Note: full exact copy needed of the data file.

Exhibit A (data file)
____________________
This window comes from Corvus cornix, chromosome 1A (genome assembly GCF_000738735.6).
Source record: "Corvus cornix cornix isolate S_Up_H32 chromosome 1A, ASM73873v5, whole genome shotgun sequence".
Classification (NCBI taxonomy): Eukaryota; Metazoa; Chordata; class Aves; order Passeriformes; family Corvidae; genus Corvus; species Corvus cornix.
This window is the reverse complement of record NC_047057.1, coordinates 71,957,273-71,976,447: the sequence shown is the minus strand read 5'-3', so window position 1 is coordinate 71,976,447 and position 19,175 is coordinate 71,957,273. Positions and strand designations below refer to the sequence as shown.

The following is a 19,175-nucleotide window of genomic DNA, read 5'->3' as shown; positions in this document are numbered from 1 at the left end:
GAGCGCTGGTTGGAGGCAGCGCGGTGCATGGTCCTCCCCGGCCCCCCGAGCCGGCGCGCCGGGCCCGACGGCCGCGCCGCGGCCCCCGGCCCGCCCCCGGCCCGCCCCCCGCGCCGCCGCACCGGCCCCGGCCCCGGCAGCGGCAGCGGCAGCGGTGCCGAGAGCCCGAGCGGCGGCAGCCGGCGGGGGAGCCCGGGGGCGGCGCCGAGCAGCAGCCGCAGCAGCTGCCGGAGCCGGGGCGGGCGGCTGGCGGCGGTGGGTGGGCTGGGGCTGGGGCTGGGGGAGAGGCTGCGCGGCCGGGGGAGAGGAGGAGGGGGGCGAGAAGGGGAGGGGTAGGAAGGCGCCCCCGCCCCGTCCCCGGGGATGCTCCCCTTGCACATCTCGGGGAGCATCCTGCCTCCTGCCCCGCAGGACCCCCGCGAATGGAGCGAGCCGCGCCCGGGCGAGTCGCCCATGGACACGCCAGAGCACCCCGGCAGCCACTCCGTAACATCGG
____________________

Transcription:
This window comes from Corvus cornix, chromosome 1A (genome assembly GCF_000738735.6).
Source record: "Corvus cornix cornix isolate S_Up_H32 chromosome 1A, ASM73873v5, whole genome shotgun sequence".
Classification (NCBI taxonomy): Eukaryota; Metazoa; Chordata; class Aves; order Passeriformes; family Corvidae; genus Corvus; species Corvus cornix.
This window is the reverse complement of record NC_047057.1, coordinates 71,957,273-71,976,447: the sequence shown is the minus strand read 5'-3', so window position 1 is coordinate 71,976,447 and position 19,175 is coordinate 71,957,273. Positions and strand designations below refer to the sequence as shown.

The following is a 19,175-nucleotide window of genomic DNA, read 5'->3' as shown; positions in this document are numbered from 1 at the left end:
GAGCGCTGGTTGGAGGCAGCGCGGTGCATGGTCCTCCCCGGCCCCCCGAGCCGGCGCGCCGGGCCCGACGGCCGCGCCGCGGCCCCCGGCCCGCCCCCGGCCCGCCCCCCGCGCCGCCGCACCGGCCCCGGCCCCGGCAGCGGCAGCGGCAGCGGTGCCGAGAGCCCGAGCGGCGGCAGCCGGCGGGGGAGCCCGGGGGCGGCGCCGAGCAGCAGCCGCAGCAGCTGCCGGAGCCGGGGCGGGCGGCTGGCGGCGGTGGGTGGGCTGGGGCTGGGGCTGGGGGAGAGGCTGCGCGGCCGGGGGAGAGGAGGAGGGGGGCGAGAAGGGGAGGGGTAGGAAGGCGCCCCCGCCCCGTCCCCGGGGATGCTCCCCTTGCACATCTCGGGGAGCATCCTGCCTCCTGCCCCGCAGGACCCCCGCGAATGGAGCGAGCCGCGCCCGGGCGAGTCGCCCATGGACACGCCAGAGCACCCCGGCAGCCACTCCGTAACATCGG